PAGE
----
By Stuart Lieberman | March 28, 2016, 6:12 p.m. (ET)
Jocelyne Lamoureux (R) skates for the puck next to Evelina Raselli of Switzerland during the women's ice hockey preliminary-round game on at Sochi 2014 Olympic Winter Games at Shayba Arena on Feb. 10, 2014 in Sochi, Russia.


The U.S. women’s ice hockey team will be one of the heavy favorites at this week’s IIHF Women’s World Championships, an event in which the Americans have won in five of their last six appearances and boast an all-time record of 65-14-1.

The 23-player roster competing at the event beginning today in Kamloops, British Columbia, includes 18 women who helped the U.S. win gold at the 2015 world championships and 13 members of the silver-medal-winning 2014 U.S. Olympic Team.

Forward Jocelyne Lamoureux-Davidson, a two-time Olympic silver medalist, is entering her sixth world championships with the program and has noticed a drastic change in team chemistry since she joined the national team in the 2008-09 season.

Although the U.S. has won gold or silver at every edition of the world championships since the event began in 1990, only recently has the American squad really been clicking on all cylinders.

“We really try to make everyone feel comfortable so they can be at their best when it matters most,” Lamoureux-Davidson said. “Away from the ice, we don’t go off on our own. We’ll sit and chat after a team meal for hours. There’s that part of it, too, building camaraderie that’s not forced. I think in the past, it could have been kind of forced, and now it’s just really easy to sit with whomever on the team and chitchat. It doesn’t matter who it is.”

It can be argued that Lamoureux-Davidson’s favorite word is “collectively,” as she’s always stressing her teammates are one unit every time they touch the ice, with all of them having the flexibility to play on different line arrangements because they mesh so well.

The U.S. team is made up of players from 13 different states, some of who play in the newly created National Women’s Hockey League, others who are still in college and a few who play for independent teams.

Geographic distance is just a number, though, as all the players put in the extra effort to keep in constant contact with each other between training camps and tournaments, with each woman a leader in her own right.

“I’m a straight shooter, and I tell it how it is,” Lamoureux-Davidson said. “I’ll speak up when I need to, but I think I just let my work ethic speak for itself.

“If you’re not a (captain) letter, you can still be a leader. And that’s why I think we’ve done so well, because all of our veteran players take on that responsibility to just be the best we can and be a leader no matter what role we have.”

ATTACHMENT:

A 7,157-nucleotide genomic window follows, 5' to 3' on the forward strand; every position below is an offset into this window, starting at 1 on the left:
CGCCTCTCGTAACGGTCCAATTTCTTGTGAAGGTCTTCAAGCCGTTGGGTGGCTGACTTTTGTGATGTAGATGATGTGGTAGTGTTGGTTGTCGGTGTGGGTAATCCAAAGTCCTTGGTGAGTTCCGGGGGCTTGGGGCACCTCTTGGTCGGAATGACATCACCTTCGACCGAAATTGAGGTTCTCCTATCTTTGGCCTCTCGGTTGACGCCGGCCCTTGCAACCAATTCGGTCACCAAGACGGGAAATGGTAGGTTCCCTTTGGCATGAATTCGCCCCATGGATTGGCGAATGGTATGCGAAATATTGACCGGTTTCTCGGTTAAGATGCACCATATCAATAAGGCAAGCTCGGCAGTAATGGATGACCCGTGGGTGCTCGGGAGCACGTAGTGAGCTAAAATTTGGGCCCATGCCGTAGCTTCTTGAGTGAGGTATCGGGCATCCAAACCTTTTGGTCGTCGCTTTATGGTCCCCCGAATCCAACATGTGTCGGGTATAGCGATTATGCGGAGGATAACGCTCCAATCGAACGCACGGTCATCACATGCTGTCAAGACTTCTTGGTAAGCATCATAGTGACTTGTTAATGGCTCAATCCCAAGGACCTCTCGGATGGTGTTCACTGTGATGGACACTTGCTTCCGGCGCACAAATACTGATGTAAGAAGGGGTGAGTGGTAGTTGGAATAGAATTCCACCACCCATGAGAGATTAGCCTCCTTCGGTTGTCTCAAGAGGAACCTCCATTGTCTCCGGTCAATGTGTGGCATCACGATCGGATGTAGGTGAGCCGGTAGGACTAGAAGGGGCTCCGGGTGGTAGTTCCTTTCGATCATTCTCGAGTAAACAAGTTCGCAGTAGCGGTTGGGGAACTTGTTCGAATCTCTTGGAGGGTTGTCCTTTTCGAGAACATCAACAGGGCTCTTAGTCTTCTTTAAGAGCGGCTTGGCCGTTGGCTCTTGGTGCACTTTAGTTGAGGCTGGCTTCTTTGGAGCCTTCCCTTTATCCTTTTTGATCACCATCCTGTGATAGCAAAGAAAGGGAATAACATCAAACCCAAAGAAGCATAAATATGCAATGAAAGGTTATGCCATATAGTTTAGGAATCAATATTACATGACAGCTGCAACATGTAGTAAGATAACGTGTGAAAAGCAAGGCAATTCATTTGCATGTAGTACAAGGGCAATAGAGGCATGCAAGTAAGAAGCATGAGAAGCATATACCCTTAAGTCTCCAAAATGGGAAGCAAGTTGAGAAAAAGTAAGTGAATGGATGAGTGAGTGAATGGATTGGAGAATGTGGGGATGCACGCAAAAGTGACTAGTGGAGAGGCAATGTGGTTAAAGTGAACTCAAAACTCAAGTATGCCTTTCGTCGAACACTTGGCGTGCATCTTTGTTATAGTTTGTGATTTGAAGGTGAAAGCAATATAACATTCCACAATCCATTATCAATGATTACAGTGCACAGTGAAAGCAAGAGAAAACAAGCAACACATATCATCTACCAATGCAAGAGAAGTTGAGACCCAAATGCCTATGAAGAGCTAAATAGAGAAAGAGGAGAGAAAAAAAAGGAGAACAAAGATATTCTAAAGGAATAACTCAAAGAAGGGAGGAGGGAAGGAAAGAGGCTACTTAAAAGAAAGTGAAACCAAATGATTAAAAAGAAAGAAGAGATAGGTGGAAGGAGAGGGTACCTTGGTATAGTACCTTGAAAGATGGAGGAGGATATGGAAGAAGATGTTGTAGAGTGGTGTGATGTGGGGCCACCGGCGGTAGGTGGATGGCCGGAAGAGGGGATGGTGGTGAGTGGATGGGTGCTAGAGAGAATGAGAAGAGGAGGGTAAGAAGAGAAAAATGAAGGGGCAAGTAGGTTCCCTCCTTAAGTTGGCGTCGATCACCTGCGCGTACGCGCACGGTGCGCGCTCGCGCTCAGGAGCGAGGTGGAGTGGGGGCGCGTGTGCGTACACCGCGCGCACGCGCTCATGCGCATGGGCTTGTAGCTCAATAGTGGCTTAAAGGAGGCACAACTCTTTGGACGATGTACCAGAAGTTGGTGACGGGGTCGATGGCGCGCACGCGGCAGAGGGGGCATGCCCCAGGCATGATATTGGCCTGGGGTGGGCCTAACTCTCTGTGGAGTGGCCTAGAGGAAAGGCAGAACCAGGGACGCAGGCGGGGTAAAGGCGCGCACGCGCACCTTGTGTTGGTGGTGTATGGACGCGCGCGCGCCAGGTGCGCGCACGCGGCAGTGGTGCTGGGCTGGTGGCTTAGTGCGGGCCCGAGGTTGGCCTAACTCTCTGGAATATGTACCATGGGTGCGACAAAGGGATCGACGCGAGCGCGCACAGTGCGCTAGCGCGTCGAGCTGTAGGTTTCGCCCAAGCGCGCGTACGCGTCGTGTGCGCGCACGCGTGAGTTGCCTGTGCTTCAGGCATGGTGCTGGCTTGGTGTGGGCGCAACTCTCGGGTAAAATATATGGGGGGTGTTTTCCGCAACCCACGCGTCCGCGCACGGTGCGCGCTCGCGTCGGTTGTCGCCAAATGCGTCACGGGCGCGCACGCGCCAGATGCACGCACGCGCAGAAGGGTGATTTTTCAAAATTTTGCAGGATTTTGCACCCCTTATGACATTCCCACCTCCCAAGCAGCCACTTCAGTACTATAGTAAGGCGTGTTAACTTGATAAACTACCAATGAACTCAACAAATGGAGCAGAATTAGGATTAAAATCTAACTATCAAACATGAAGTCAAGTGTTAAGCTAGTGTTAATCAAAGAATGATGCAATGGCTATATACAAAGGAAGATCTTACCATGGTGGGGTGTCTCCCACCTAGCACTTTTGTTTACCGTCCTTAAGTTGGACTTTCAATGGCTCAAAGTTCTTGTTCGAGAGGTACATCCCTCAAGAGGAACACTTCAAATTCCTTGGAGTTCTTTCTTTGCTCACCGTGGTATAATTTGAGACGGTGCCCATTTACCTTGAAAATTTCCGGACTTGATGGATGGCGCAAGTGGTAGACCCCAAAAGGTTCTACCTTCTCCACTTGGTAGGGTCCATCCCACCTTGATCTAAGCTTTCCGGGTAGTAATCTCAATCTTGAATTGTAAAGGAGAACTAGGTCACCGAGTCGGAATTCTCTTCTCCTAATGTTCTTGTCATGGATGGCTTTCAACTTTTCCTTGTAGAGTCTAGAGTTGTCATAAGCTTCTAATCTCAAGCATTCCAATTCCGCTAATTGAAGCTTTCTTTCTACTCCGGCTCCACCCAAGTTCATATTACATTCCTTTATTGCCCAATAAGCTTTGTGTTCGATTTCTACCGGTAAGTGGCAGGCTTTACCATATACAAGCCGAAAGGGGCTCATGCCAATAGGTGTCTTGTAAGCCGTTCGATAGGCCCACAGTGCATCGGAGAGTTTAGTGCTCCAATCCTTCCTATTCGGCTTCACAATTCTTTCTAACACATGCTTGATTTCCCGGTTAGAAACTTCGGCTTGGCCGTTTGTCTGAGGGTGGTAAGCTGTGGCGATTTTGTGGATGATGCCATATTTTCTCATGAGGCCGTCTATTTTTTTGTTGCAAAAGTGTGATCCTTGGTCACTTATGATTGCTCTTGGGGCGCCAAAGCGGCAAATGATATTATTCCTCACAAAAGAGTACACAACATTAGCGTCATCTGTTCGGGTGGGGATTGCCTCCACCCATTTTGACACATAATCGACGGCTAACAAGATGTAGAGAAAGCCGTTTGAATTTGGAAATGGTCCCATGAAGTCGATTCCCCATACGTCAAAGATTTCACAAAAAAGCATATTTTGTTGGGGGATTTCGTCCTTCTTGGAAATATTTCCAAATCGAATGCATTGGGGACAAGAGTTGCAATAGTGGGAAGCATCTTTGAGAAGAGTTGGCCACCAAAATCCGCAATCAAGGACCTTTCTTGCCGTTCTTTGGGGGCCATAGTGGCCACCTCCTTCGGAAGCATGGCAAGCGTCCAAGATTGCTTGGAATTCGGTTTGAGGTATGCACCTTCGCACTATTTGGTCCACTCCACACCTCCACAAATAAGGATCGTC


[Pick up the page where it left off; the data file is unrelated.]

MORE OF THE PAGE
Lamoureux-Davidson, along with captain Meghan Duggan, helps make up a core group of veterans in their third Olympic cycle that likes to lead by example.

And according to second-year defenseman Emily Pfalzer, that’s been a much-appreciated approach.

“You can really go to anyone for advice,” Pfalzer said. “The older girls have really been amazing and have made us feel welcome and comfortable. They’ve just made things easier with the transition. Whether it’s talking with them, asking them questions or just seeing how they do things, they’re definitely role models.”

Forward Alex Carpenter falls somewhere in the middle of Lamoureux-Davidson and Pfalzer, having played on the team for one Olympic Winter Games — at which she put away a team-high four goals — and two world championships.

She’s by no means considered a newcomer anymore, but she’s not a veteran yet, either.

But just like her teammates, she always speaks using “we.”

“We’re just focusing on each game as it comes,” Carpenter said. “We’re not focusing on defending the world title, we’re just looking to win one.

“There’s always stuff that we can work on. We are always looking to get better in all aspects of our game. It’s just about improving on a daily basis.”

Lamoureux-Davidson said much of the “we” and “collective” verbiage can be credited to the team’s coaching crew, led by coach and former NHL defenseman Ken Klee.

“It’s pretty cool when you get the chance to learn from NHL guys who have played at the highest level,” she said. “Not that we can’t have women be our coaches, but to have guys who have NHL experience is pretty cool for us, and I think that has a lot to do with our success so far. They don’t give us roles to fill. They let us play, and they really give us the freedom to be creative, and I think that’s why we’ve had success so far.”

Since the first world championships in 1990, the event has been a two-horse race between Team USA and Canada, with one of those teams winning gold at every edition of the event.

But the U.S. women are trying to do better at seeing the bigger picture — they haven’t won Olympic gold since 1998, when women’s hockey was in the Games for the first time — and that’s why they have been working so much on become the ultimate unit.

“The goal is to be able to win the tournament, but the mindset is to focus on us and what we can do and what our best is,” Lamoureux-Davidson said. “What we’ve done hasn’t been good enough to this point, and so we all really do need to take care of the little things and really pass that down onto the younger girls.”

Stuart Lieberman covered Paralympic sports for three years at the International Paralympic Committee, including at the London 2012 and Sochi 2014 Games. He is a freelance contributor to TeamUSA.org on behalf of Red Line Editorial, Inc.